In Turcotte v. Humane Society Waterville Area, 2014 ME 123, the Maine Supreme Court recently affirmed that most Maine nonprofit corporations are not subject to the Maine Freedom of Access Act, and consequently corporate records do not have to be disclosed and meetings are not required to be open to the public.
This case arose when Gina Turcotte lost her cat and later came to believe that it was the same cat she saw on the Humane Society Waterville Area (HSWA) website, where it was shown as being placed for adoption with another family. Turcotte filed a Maine Freedom of Access Act (FOAA) complaint against HSWA to obtain all HSWA records pertaining to the cat. As the opinion notes, the details concerning the cat and HSWA’s actions are not at issue in this case, and HSWA successfully defended a separate lawsuit in which Turcotte sought to have the cat returned to her. Turcotte addressed only whether HSWA was subject to FOAA and therefore had to turn over its records.
In several earlier cases, the Maine Law Court held that nonprofit corporations generally are not subject to FOAA because they are not “public agencies.” Only in exceptional cases where a nonprofit is organized and operates similar to a public agency will FOAA apply. The opinion in Turcotte follows these earlier cases by considering four factors: “(1) whether the entity is performing a governmental function; (2) whether the funding of the entity is governmental; (3) the extent of governmental involvement or control; and (4) whether the entity was created by private or legislative action.”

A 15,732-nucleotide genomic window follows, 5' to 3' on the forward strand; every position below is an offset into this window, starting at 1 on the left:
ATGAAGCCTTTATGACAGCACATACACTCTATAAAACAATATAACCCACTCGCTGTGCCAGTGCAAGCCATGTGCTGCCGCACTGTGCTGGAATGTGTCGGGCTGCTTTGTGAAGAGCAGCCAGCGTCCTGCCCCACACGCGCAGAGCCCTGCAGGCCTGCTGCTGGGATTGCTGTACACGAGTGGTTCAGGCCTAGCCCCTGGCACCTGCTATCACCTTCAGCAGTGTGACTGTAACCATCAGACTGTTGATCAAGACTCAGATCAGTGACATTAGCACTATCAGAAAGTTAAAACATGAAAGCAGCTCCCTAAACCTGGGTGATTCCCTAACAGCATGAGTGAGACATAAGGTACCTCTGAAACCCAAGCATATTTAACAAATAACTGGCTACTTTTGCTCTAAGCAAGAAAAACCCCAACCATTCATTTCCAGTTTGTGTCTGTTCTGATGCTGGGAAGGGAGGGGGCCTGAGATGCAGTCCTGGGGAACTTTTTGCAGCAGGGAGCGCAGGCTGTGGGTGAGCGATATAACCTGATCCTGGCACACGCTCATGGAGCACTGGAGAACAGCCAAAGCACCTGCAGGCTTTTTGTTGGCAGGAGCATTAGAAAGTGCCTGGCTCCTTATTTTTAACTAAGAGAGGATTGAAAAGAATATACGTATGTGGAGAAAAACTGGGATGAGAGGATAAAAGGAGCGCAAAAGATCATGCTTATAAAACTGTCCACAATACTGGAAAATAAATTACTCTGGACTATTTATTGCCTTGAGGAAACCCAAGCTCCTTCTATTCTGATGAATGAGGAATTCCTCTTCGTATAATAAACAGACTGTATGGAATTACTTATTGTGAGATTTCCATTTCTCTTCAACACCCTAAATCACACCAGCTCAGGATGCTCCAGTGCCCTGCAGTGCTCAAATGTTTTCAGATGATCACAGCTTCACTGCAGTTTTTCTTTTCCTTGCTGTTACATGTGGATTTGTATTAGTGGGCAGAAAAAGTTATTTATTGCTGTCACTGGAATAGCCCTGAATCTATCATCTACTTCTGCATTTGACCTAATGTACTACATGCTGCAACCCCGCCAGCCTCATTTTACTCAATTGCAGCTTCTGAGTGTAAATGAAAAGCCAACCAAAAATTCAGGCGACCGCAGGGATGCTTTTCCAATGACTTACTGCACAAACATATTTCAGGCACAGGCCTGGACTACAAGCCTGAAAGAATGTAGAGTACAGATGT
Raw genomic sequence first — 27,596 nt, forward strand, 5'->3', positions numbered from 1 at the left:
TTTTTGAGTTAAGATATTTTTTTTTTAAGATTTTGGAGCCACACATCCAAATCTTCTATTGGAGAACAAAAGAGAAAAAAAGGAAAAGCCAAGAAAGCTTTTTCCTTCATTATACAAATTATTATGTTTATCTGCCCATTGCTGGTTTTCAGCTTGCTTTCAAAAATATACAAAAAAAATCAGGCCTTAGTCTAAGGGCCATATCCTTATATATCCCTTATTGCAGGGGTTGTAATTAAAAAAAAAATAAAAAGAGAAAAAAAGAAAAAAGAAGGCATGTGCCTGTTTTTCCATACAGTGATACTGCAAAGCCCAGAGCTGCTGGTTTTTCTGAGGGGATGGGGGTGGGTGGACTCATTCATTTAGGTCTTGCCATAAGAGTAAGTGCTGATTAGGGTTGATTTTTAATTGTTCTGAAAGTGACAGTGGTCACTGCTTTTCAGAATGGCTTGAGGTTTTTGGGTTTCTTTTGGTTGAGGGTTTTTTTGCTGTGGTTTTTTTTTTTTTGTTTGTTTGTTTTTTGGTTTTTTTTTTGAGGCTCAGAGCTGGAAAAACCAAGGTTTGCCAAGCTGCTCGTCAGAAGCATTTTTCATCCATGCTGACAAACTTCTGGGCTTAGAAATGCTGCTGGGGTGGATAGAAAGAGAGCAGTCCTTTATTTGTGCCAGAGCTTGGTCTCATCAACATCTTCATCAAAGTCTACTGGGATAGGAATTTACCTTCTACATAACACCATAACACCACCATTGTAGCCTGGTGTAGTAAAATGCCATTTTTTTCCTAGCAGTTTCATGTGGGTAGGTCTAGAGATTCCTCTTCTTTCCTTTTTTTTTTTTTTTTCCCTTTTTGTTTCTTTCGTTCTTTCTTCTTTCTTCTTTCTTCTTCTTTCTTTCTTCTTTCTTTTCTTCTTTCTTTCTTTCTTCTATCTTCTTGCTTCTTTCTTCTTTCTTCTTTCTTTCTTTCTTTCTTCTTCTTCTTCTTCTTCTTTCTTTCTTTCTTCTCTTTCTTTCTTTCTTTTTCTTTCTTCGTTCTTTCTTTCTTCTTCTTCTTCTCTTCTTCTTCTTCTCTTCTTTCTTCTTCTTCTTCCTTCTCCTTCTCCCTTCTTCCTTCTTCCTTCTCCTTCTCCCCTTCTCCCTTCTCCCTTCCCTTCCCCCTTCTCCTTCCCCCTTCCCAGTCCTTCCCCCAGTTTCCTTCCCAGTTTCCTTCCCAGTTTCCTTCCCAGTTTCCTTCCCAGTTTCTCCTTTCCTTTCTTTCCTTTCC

The Law Court held that HSWA did not meet any of the four factors that might justify public agency status. First, HSWA did not perform a traditional governmental function; its contracts with various municipalities to provide food, shelter, and medical services to stray animals was not enough, on its own, to qualify under this factor. Next, the Court found that HSWA was funded primarily by private donations, although it did receive some funding through its municipal contracts. Third, the Court held that being subject to certain licensing requirements and contractual obligations did not amount to significant governmental involvement in or control over HSWA. Finally, HSWA was created by private action and not by statute.